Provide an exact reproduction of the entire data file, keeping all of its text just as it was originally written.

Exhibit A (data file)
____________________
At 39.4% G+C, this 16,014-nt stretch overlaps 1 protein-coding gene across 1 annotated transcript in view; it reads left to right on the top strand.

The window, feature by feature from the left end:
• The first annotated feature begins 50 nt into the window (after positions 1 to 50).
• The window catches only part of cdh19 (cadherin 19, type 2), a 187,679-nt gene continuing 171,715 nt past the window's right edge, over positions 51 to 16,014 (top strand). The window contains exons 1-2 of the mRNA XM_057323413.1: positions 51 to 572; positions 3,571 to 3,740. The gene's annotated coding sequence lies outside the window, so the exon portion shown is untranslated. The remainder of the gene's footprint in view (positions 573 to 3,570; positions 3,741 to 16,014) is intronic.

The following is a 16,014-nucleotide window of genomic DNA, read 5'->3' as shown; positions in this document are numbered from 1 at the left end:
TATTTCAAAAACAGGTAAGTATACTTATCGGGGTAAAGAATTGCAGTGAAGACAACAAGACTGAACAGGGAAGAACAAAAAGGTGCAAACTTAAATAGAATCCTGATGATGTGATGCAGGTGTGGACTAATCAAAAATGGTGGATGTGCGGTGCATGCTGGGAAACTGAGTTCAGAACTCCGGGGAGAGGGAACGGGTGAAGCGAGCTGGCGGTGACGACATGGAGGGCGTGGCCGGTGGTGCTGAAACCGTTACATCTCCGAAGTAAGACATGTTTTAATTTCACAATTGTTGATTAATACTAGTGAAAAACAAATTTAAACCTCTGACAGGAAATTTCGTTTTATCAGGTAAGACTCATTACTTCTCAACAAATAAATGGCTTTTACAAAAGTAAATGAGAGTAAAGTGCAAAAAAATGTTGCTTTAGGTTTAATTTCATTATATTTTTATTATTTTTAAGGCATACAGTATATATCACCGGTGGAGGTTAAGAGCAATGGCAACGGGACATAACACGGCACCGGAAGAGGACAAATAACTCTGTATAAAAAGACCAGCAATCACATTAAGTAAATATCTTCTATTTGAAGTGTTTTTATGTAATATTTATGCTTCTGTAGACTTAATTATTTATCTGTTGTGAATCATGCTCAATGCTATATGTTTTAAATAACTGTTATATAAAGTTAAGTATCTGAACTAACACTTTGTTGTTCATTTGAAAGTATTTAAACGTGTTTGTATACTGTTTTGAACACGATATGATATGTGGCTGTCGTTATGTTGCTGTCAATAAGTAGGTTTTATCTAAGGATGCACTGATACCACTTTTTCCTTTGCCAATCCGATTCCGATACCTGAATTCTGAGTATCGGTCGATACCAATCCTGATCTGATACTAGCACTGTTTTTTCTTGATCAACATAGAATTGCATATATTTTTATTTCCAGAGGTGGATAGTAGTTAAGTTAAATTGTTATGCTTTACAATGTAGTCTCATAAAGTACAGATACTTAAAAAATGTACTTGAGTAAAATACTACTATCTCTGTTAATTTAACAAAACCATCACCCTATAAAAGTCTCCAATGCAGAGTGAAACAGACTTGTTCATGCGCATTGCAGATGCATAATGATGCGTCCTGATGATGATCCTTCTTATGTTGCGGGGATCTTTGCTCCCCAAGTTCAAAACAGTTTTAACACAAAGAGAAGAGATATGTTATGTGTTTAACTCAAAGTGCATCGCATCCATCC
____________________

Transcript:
At 39.4% G+C, this 16,014-nt stretch overlaps 1 protein-coding gene across 1 annotated transcript in view; it reads left to right on the top strand.

The window, feature by feature from the left end:
• The first annotated feature begins 50 nt into the window (after positions 1 to 50).
• The window catches only part of cdh19 (cadherin 19, type 2), a 187,679-nt gene continuing 171,715 nt past the window's right edge, over positions 51 to 16,014 (top strand). The window contains exons 1-2 of the mRNA XM_057323413.1: positions 51 to 572; positions 3,571 to 3,740. The gene's annotated coding sequence lies outside the window, so the exon portion shown is untranslated. The remainder of the gene's footprint in view (positions 573 to 3,570; positions 3,741 to 16,014) is intronic.

The following is a 16,014-nucleotide window of genomic DNA, read 5'->3' as shown; positions in this document are numbered from 1 at the left end:
TATTTCAAAAACAGGTAAGTATACTTATCGGGGTAAAGAATTGCAGTGAAGACAACAAGACTGAACAGGGAAGAACAAAAAGGTGCAAACTTAAATAGAATCCTGATGATGTGATGCAGGTGTGGACTAATCAAAAATGGTGGATGTGCGGTGCATGCTGGGAAACTGAGTTCAGAACTCCGGGGAGAGGGAACGGGTGAAGCGAGCTGGCGGTGACGACATGGAGGGCGTGGCCGGTGGTGCTGAAACCGTTACATCTCCGAAGTAAGACATGTTTTAATTTCACAATTGTTGATTAATACTAGTGAAAAACAAATTTAAACCTCTGACAGGAAATTTCGTTTTATCAGGTAAGACTCATTACTTCTCAACAAATAAATGGCTTTTACAAAAGTAAATGAGAGTAAAGTGCAAAAAAATGTTGCTTTAGGTTTAATTTCATTATATTTTTATTATTTTTAAGGCATACAGTATATATCACCGGTGGAGGTTAAGAGCAATGGCAACGGGACATAACACGGCACCGGAAGAGGACAAATAACTCTGTATAAAAAGACCAGCAATCACATTAAGTAAATATCTTCTATTTGAAGTGTTTTTATGTAATATTTATGCTTCTGTAGACTTAATTATTTATCTGTTGTGAATCATGCTCAATGCTATATGTTTTAAATAACTGTTATATAAAGTTAAGTATCTGAACTAACACTTTGTTGTTCATTTGAAAGTATTTAAACGTGTTTGTATACTGTTTTGAACACGATATGATATGTGGCTGTCGTTATGTTGCTGTCAATAAGTAGGTTTTATCTAAGGATGCACTGATACCACTTTTTCCTTTGCCAATCCGATTCCGATACCTGAATTCTGAGTATCGGTCGATACCAATCCTGATCTGATACTAGCACTGTTTTTTCTTGATCAACATAGAATTGCATATATTTTTATTTCCAGAGGTGGATAGTAGTTAAGTTAAATTGTTATGCTTTACAATGTAGTCTCATAAAGTACAGATACTTAAAAAATGTACTTGAGTAAAATACTACTATCTCTGTTAATTTAACAAAACCATCACCCTATAAAAGTCTCCAATGCAGAGTGAAACAGACTTGTTCATGCGCATTGCAGATGCATAATGATGCGTCCTGATGATGATCCTTCTTATGTTGCGGGGATCTTTGCTCCCCAAGTTCAAAACAGTTTTAACACAAAGAGAAGAGATATGTTATGTGTTTAACTCAAAGTGCATCGCATCCATCC